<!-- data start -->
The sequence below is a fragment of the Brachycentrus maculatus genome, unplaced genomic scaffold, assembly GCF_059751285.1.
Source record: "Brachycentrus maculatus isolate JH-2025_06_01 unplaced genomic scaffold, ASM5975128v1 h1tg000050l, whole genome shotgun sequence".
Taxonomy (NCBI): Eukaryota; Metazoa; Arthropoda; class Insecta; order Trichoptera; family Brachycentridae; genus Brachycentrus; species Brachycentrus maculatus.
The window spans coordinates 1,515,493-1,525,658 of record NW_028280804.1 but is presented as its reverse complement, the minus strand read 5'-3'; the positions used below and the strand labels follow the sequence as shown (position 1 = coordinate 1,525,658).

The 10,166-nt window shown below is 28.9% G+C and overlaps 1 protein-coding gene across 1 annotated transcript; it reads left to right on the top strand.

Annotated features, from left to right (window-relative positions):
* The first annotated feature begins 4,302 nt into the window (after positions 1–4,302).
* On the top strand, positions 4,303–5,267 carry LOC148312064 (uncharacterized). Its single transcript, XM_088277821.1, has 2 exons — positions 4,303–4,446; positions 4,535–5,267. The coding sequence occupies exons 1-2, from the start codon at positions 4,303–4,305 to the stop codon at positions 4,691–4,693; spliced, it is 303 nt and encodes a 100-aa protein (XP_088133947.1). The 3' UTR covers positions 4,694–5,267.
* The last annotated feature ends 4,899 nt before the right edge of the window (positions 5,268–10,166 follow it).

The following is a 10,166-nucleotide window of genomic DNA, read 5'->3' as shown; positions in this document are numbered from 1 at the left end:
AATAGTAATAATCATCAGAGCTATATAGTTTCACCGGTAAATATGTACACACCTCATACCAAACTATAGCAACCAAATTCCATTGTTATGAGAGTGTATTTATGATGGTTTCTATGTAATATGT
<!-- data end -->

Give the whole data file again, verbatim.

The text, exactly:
The sequence below is a fragment of the Brachycentrus maculatus genome, unplaced genomic scaffold, assembly GCF_059751285.1.
Source record: "Brachycentrus maculatus isolate JH-2025_06_01 unplaced genomic scaffold, ASM5975128v1 h1tg000050l, whole genome shotgun sequence".
Taxonomy (NCBI): Eukaryota; Metazoa; Arthropoda; class Insecta; order Trichoptera; family Brachycentridae; genus Brachycentrus; species Brachycentrus maculatus.
The window spans coordinates 1,515,493-1,525,658 of record NW_028280804.1 but is presented as its reverse complement, the minus strand read 5'-3'; the positions used below and the strand labels follow the sequence as shown (position 1 = coordinate 1,525,658).

The 10,166-nt window shown below is 28.9% G+C and overlaps 1 protein-coding gene across 1 annotated transcript; it reads left to right on the top strand.

Annotated features, from left to right (window-relative positions):
* The first annotated feature begins 4,302 nt into the window (after positions 1–4,302).
* On the top strand, positions 4,303–5,267 carry LOC148312064 (uncharacterized). Its single transcript, XM_088277821.1, has 2 exons — positions 4,303–4,446; positions 4,535–5,267. The coding sequence occupies exons 1-2, from the start codon at positions 4,303–4,305 to the stop codon at positions 4,691–4,693; spliced, it is 303 nt and encodes a 100-aa protein (XP_088133947.1). The 3' UTR covers positions 4,694–5,267.
* The last annotated feature ends 4,899 nt before the right edge of the window (positions 5,268–10,166 follow it).

The following is a 10,166-nucleotide window of genomic DNA, read 5'->3' as shown; positions in this document are numbered from 1 at the left end:
AATAGTAATAATCATCAGAGCTATATAGTTTCACCGGTAAATATGTACACACCTCATACCAAACTATAGCAACCAAATTCCATTGTTATGAGAGTGTATTTATGATGGTTTCTATGTAATATGT